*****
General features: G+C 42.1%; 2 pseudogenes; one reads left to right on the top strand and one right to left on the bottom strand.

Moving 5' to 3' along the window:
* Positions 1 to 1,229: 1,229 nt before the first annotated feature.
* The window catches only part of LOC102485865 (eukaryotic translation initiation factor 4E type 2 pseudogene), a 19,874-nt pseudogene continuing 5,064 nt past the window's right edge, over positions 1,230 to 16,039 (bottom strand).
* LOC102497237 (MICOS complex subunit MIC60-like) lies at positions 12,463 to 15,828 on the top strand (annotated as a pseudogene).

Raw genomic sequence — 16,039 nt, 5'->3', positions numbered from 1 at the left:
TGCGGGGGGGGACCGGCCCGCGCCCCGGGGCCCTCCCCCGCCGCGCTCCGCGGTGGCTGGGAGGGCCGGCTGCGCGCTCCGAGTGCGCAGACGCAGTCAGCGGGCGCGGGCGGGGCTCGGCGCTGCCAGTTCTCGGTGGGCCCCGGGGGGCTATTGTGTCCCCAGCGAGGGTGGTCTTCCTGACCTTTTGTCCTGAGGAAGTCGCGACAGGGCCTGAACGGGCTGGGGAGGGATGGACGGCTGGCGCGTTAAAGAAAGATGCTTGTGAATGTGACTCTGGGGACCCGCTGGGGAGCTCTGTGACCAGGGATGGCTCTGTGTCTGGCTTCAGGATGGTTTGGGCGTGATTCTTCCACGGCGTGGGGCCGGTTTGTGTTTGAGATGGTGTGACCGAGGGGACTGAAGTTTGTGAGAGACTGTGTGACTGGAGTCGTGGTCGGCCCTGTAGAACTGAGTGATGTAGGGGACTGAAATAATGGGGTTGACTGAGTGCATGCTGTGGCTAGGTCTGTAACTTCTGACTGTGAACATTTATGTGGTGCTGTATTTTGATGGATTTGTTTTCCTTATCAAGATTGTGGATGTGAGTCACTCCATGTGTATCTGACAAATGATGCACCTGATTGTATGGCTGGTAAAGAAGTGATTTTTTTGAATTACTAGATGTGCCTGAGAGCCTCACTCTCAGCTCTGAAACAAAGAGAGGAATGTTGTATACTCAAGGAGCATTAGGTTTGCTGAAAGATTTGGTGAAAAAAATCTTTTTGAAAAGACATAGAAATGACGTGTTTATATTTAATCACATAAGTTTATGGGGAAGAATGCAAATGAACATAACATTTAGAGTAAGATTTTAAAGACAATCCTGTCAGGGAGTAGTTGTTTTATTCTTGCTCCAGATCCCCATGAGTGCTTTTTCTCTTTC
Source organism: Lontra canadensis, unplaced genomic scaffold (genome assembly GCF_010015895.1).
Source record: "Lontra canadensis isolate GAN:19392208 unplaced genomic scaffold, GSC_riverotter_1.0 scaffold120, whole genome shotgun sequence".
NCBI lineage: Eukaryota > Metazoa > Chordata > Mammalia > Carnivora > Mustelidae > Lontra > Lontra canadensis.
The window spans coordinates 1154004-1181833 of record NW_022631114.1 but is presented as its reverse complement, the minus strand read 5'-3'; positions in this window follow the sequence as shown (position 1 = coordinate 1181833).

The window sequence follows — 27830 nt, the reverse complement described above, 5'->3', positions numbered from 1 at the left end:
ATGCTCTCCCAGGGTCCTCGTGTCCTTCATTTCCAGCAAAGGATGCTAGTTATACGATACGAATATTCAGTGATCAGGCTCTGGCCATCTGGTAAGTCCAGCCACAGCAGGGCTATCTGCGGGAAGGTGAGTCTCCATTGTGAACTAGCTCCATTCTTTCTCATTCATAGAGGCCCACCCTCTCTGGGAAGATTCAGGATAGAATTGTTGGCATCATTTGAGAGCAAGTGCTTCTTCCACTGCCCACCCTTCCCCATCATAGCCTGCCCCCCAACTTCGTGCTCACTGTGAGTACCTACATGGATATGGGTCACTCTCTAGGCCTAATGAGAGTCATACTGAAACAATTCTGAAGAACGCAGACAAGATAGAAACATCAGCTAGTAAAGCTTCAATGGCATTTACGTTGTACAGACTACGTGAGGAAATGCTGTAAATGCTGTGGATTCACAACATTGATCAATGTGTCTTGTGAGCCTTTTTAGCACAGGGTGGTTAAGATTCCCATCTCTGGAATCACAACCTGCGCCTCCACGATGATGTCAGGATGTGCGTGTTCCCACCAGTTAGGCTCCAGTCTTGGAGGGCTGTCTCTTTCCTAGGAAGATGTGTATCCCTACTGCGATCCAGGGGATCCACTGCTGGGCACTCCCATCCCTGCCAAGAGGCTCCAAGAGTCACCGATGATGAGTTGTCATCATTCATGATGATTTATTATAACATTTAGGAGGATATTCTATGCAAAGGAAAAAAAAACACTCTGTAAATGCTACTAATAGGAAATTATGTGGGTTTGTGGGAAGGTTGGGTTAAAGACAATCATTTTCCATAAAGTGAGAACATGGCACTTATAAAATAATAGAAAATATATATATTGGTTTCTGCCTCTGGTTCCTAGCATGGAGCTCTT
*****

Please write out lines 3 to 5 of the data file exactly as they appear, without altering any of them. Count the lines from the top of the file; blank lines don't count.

* Positions 1 to 1,229: 1,229 nt before the first annotated feature.
* The window catches only part of LOC102485865 (eukaryotic translation initiation factor 4E type 2 pseudogene), a 19,874-nt pseudogene continuing 5,064 nt past the window's right edge, over positions 1,230 to 16,039 (bottom strand).
* LOC102497237 (MICOS complex subunit MIC60-like) lies at positions 12,463 to 15,828 on the top strand (annotated as a pseudogene).